This is one of the types of pointer bird dogs that has a long coat with lots of feathering on the tail and the legs, which makes it look more like a setter than a pointer. It can be told from the Larger Munsterlander because it is, of course, smaller at 19 to 22 inches high at the shoulder and lighter at around 33 pounds. It’s also restricted to colors of liver and white with some ticking if it’s shown. Its front legs are straight and its feet are tight and well-padded. The Small Munsterlander originated in the 1800s and was and is prized for its pointing. This good-natured dog was developed in the Westphalia area of Germany.

5. Large French Pointer

Types of Pointer Dogs
Pointers are bred primarily as hunting companions, and as such, they are single-minded when out in a field environment. 

This dog, bred for tracking and pointing, originated in France in the 1600s and looks much like the German shorthaired pointer. However, its muzzle is wider and more angular, its skull is a bit rounder, and it appears to have pleats on its ears. The fur of its body is dense and thick, though short, but the hair on its head is fine. It has dewlaps that call to mind a scent hound. In fact, the large French pointer’s sense of smell is exemplary. The dog nearly went extinct, but its numbers are increasing.

6. Wirehaired Pointing Griffon

Types of Pointer Dogs
Wirehaired pointing griffons are famously known as a ‘supreme gundog’. 

Vaclav Sonnek/Shutterstock.com

This pointer, which has a rather messy coat, originated in France but was developed by a Dutchman, Eduard Korthals. It has powerful legs for tracking and a large head adorned with a thick beard and bushy eyebrows. Besides pointing, this dog also retrieves and hunts rats and foxes. It stands between 22 and 24 inches high at the shoulder, weighs between 50 and 60 pounds, and is known for its intelligence.

7. Cesky Fousek

Types of Pointer Dogs
The Cesky Fousek is believed to be an ancient dog, first setting its roots centuries ago in the time of the Kingdom of Bohemia.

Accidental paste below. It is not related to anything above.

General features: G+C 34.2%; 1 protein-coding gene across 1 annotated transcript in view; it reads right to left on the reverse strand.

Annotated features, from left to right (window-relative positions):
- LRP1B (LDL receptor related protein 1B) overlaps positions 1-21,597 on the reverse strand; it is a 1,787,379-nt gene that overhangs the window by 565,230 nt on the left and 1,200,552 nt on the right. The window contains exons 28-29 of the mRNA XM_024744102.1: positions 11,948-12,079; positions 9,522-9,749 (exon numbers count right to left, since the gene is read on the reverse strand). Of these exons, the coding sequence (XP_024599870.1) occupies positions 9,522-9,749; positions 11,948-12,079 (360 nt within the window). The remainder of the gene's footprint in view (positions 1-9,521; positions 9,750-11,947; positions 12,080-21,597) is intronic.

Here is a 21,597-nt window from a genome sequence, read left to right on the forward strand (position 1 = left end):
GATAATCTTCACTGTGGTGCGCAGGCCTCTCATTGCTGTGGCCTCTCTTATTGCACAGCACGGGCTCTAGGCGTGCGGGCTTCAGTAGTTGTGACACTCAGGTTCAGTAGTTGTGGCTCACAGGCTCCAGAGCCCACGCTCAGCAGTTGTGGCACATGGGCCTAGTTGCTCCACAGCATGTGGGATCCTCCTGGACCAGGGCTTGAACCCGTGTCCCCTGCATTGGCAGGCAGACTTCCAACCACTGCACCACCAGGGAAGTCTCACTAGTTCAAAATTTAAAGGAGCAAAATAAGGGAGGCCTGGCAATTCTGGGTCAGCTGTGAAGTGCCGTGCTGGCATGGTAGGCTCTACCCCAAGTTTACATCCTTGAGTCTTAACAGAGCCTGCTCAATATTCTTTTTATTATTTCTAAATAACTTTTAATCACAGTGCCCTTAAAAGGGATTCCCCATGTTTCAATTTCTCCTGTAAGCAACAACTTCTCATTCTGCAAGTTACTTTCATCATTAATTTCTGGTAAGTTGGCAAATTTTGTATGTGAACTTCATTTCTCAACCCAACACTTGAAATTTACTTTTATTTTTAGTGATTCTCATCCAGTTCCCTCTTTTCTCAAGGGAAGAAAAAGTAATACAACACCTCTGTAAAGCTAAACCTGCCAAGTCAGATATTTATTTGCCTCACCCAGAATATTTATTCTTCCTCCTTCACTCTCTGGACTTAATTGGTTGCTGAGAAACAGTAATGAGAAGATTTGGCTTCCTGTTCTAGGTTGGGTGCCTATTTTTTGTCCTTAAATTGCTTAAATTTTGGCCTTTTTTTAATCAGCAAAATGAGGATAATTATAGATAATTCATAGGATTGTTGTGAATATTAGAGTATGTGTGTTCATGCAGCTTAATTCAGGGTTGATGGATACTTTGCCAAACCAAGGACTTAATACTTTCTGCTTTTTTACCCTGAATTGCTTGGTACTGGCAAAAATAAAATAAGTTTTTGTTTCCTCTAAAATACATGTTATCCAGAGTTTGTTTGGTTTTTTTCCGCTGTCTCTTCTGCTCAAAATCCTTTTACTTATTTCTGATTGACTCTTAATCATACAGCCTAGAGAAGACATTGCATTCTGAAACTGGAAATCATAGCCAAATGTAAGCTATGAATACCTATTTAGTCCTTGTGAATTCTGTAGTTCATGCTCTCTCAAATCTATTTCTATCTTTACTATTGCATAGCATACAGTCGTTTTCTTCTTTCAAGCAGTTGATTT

Jan Danek jdm.foto/Shutterstock.com

This pointer originated in Czechoslovakia in the 1800s. It looks much like the Wire-haired Pointing Griffon except it is taller and heavier, and its legs are longer in proportion to its body. The Cesky Fousek also has a somewhat messy, bristly coat that is longest over its back and flanks. It also has a thick undercoat and long ears that are placed further back on its head. It is an energetic dog that needs to work to be happy, and unlike some types of pointer bird dogs don’t make the best pet.

8. Auvergne Pointer

Types of Pointer Dogs
A beautiful Auvergne pointing dog hunting with a duck.

Best dog photo/Shutterstock.com

This sporting dog has the coloration and markings of the English and German short-haired pointers, but it is a heavier set. It has a massive head in proportion to its body, with a round skull and a distinct stop. It has a short but glossy coat, powerful hindquarters, and large, well-cushioned feet. The area around the eyes and the ears must be black for the dog to be shown, and a coat pattern called charbonnée is a plus. These are bluish spots that come about when black and white hairs overlap. The Auvergne pointer was developed in France in the 1800s.

9. Old Danish Pointer

Types of Pointer Dogs
The Old Danish Pointer is a calm, steady dog with an incredible amount of determination and bravery.

Johnny Randen/Shutterstock.com

Among the different types of pointer dogs, this dog stands out because of the dewlaps around its neck. The dewlaps make this pointer’s sense of smell exceptional, as the folds of skin waft scent molecules up into the dog’s nose. Besides pointing, it is used for tracking wounded prey. Though the Old Danish Pointer isn’t as tall as other pointers as it stands 20 to 23 inches high at the shoulder, it is robust and muscular. Unlike the English pointer, it holds its tail down though its back is also straight. It also has a liver-colored nose, long, rounded ears, and a deep chest. The dog was developed in Denmark in the 1700s.

10. Perdigueiro Portugueso

Types of Pointer Dogs
The Perdigueiro Portugueso in action during a hunt.

Pedro Monteiro/Shutterstock.com

This breed of pointer dog was so good at its job that game, particularly the partridges it was named after, became scarce. It was actually forbidden to own the Perdigueiro Portugueso unless you were royalty. This happened in the 16th century, and the breed is far older than that, having been developed in Portugal in the 1200s.

This biddable and energetic dog stands 20 to 22 inches at the shoulder and weighs between 35 and 60 pounds. Its ears are large, folded, and shaped like rounded off triangles, and the muzzle is broad and short with a large nose with large nostrils. The neck is straight and powerful, and its body is short and broad with a bit of a curve to its back. There’s are long-haired and short-haired versions of the Perdigueiro Portugueso, but of the different types of pointer dogs, the long-haired Perdigueiro Portugueso is rare now.